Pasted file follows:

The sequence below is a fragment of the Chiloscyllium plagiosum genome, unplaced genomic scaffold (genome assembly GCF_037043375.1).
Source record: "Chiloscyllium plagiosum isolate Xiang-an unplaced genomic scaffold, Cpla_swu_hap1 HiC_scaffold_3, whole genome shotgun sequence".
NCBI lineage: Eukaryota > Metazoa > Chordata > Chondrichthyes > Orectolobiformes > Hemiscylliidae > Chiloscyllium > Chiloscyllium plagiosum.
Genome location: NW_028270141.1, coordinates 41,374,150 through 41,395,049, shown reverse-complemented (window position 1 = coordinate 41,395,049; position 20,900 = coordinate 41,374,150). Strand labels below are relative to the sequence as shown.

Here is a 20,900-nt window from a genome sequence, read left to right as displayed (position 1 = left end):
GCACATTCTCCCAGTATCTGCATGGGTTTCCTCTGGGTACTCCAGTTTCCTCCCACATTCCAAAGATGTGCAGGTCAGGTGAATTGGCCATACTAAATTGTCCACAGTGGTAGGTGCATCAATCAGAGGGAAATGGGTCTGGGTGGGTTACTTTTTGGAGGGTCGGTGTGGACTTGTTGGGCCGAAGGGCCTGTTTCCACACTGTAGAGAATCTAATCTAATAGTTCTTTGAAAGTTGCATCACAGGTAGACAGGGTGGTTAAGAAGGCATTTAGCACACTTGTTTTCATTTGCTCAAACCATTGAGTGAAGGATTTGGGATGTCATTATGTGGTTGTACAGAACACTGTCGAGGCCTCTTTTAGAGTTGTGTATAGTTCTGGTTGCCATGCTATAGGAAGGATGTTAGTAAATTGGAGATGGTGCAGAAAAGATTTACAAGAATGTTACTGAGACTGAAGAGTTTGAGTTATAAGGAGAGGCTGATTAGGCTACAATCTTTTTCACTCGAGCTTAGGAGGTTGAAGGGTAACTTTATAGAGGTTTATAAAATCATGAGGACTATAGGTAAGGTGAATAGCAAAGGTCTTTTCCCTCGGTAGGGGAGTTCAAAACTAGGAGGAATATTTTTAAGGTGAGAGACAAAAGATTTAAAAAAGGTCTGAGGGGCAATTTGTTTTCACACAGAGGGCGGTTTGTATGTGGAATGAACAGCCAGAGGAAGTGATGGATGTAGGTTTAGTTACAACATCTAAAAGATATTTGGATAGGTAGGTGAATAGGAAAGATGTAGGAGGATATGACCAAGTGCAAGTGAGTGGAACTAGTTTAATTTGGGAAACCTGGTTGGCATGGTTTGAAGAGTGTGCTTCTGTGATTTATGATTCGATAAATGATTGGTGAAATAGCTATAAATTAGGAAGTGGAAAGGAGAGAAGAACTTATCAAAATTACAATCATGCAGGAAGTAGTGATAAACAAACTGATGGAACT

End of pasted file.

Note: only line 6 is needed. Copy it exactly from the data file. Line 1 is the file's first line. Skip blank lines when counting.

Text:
GCACATTCTCCCAGTATCTGCATGGGTTTCCTCTGGGTACTCCAGTTTCCTCCCACATTCCAAAGATGTGCAGGTCAGGTGAATTGGCCATACTAAATTGTCCACAGTGGTAGGTGCATCAATCAGAGGGAAATGGGTCTGGGTGGGTTACTTTTTGGAGGGTCGGTGTGGACTTGTTGGGCCGAAGGGCCTGTTTCCACACTGTAGAGAATCTAATCTAATAGTTCTTTGAAAGTTGCATCACAGGTAGACAGGGTGGTTAAGAAGGCATTTAGCACACTTGTTTTCATTTGCTCAAACCATTGAGTGAAGGATTTGGGATGTCATTATGTGGTTGTACAGAACACTGTCGAGGCCTCTTTTAGAGTTGTGTATAGTTCTGGTTGCCATGCTATAGGAAGGATGTTAGTAAATTGGAGATGGTGCAGAAAAGATTTACAAGAATGTTACTGAGACTGAAGAGTTTGAGTTATAAGGAGAGGCTGATTAGGCTACAATCTTTTTCACTCGAGCTTAGGAGGTTGAAGGGTAACTTTATAGAGGTTTATAAAATCATGAGGACTATAGGTAAGGTGAATAGCAAAGGTCTTTTCCCTCGGTAGGGGAGTTCAAAACTAGGAGGAATATTTTTAAGGTGAGAGACAAAAGATTTAAAAAAGGTCTGAGGGGCAATTTGTTTTCACACAGAGGGCGGTTTGTATGTGGAATGAACAGCCAGAGGAAGTGATGGATGTAGGTTTAGTTACAACATCTAAAAGATATTTGGATAGGTAGGTGAATAGGAAAGATGTAGGAGGATATGACCAAGTGCAAGTGAGTGGAACTAGTTTAATTTGGGAAACCTGGTTGGCATGGTTTGAAGAGTGTGCTTCTGTGATTTATGATTCGATAAATGATTGGTGAAATAGCTATAAATTAGGAAGTGGAAAGGAGAGAAGAACTTATCAAAATTACAATCATGCAGGAAGTAGTGATAAACAAACTGATGGAACT